6. LOOK BEYOND WHAT YOU SEE
The film’s sets are computer-generated, and virtual technology has advanced to such a degree that allowed Favreau and his crew to wear goggles and VR headsets and enter different scenes as if they were really there. Inside the VR worlds, they were even able to move images around. “We could shrink everything down so we could look at it like a model, and make ourselves tiny,” says Favreau of this groundbreaking Honey I Shrunk the Kids-like technology. “So we could go through little tunnels and stuff (with) the cubs and hyenas. If we think there are too many hyenas in a screen we could move them as chess pieces.” Trippy, right?
Producer John Bartnicki explains the creation of these VR worlds began with the gorgeous stills taken while scouting in Kenya that were then handed over to the virtual art departments to build sets on their computers. “So, you can actually walk on the savanna,” says Bartnicki, “or go up to Pride Rock.” Adds producer Tom Peitzman, “You literally can put the goggles on and then you can be in the Pride Lands,” recalling how funny it looked seeing all of these adult artists in their headgear waving little wands at each other like sorcerers. “They would point with their lasers and say, ‘Come on over here,’ and they all go to that spot.” Many of the actors also had a chance to put on the goggles and enter the virtual Pride Lands. And producer Karen Gilchrist says, “they had quite a fun time with it!”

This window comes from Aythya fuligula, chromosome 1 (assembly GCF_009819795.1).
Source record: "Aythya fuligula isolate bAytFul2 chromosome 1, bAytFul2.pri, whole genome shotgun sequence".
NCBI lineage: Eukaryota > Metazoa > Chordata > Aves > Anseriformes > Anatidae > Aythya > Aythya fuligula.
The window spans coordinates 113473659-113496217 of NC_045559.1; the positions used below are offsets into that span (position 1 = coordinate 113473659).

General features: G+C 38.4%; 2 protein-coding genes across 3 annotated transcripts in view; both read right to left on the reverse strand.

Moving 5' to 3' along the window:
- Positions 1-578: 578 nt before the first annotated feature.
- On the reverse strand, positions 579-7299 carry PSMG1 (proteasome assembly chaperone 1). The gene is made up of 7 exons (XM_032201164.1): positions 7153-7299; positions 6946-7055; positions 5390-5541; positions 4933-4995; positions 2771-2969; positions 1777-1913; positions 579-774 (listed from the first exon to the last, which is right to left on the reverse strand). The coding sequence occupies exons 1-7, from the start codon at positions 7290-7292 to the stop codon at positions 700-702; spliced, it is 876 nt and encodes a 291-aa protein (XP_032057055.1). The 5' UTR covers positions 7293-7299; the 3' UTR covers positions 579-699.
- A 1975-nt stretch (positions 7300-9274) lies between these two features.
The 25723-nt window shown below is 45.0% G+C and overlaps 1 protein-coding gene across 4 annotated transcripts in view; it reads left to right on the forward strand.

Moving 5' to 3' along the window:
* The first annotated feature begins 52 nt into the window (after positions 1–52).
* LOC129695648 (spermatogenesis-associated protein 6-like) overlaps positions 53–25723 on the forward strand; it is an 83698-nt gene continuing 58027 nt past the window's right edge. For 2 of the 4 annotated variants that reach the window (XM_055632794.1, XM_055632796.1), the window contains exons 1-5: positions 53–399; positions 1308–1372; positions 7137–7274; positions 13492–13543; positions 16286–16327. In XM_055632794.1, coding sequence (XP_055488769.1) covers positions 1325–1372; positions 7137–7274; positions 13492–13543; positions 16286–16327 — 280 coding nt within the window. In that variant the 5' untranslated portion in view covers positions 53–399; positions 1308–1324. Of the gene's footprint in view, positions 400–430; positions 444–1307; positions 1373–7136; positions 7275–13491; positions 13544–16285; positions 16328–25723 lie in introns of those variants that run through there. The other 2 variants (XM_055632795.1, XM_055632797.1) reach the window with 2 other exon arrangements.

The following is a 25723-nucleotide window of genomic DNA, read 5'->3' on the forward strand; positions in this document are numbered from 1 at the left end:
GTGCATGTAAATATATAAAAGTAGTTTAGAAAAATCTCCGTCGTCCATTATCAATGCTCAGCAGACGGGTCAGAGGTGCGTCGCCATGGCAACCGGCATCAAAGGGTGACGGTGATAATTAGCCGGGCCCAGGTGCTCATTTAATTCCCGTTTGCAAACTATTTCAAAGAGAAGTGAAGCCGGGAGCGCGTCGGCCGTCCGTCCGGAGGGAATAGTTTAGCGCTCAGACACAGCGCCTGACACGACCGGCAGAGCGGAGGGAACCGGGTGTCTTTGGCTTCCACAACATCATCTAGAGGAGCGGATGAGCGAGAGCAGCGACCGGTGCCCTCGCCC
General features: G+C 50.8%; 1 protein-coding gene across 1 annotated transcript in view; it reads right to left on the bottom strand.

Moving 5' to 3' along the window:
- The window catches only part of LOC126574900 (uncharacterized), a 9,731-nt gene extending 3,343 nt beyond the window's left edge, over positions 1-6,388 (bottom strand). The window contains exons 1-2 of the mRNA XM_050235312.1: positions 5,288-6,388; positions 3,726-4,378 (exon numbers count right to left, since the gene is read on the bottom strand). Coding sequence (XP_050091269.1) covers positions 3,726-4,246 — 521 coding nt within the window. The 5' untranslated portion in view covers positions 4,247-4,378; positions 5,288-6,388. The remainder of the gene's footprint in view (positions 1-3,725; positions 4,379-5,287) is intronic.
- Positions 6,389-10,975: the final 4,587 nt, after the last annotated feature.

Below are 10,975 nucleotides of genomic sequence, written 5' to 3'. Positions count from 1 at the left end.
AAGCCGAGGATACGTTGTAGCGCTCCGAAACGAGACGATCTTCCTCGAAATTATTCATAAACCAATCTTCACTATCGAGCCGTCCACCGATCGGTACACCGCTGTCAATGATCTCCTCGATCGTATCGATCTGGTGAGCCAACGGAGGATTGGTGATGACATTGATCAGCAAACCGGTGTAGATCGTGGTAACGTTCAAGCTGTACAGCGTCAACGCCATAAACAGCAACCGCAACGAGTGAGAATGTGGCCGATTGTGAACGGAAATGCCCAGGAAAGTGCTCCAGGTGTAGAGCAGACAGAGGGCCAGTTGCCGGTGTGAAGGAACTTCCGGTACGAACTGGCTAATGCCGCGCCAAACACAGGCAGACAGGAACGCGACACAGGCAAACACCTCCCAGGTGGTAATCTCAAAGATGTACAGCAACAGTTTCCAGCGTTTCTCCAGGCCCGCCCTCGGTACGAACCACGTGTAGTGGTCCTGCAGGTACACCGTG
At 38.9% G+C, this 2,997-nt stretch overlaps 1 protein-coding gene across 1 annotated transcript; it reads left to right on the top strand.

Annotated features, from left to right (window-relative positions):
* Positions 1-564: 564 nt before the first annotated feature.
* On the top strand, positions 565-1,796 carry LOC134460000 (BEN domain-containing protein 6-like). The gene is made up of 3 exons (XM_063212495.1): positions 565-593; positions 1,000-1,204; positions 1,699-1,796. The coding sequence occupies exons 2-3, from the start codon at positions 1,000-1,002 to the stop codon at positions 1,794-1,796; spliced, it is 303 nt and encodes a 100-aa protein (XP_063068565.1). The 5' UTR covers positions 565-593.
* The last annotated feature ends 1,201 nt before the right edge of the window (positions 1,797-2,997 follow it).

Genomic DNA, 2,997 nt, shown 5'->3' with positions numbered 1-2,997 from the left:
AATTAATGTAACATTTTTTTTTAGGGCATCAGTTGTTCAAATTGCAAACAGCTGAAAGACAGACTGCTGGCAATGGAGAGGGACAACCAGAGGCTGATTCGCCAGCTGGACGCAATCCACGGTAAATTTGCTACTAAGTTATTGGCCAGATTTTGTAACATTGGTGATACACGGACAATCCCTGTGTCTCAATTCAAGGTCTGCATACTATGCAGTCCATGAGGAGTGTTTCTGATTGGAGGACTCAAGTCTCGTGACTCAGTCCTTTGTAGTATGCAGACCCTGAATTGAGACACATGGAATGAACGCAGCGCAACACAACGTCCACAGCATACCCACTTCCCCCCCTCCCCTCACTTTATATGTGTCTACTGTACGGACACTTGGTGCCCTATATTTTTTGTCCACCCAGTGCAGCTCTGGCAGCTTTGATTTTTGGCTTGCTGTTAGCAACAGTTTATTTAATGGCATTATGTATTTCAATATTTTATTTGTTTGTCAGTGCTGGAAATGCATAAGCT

7. A BONE TO PICK
When production designer James Chinlund showed a rough concept of the film’s elephant graveyard location to his 12-year-old daughter, her advice to dad was to add more bones. Lots more bones, because that’s how she remembered the hyenas’ ominous hideout from the animated classic. But Chinlund knew that particular location where the animated cubs slid down larger-than-life tusks as if in a prehistoric playground, wouldn’t look realistic with the documentary- style approach they were taking. “If we literally provided these huge bones and all this stuff like it was in the animated film I think you’d be pulled out… I mean it wouldn’t feel real,” Chinlund explains. As a sinister alternative, Chinlund drew inspiration from a real lake in Ethiopia called Lake Abhe Bad, to create a sort of nightmarish sulfur hot spring pool area, where over time, elephants and other animals had become trapped. “Sort of like the [La Brea] tar pits,” explains Chinlund. “So you’ll see a lot of bones and the hyenas have decided to occupy this part of the world because as scavengers there’s good pickings out there.” Of course even though Chinlund found a way to adhere to their documentary-style rules, he didn’t ignore his youngest critic. “I listened to her and added more bones,” he shrugs. “Yeah, she’s the boss.”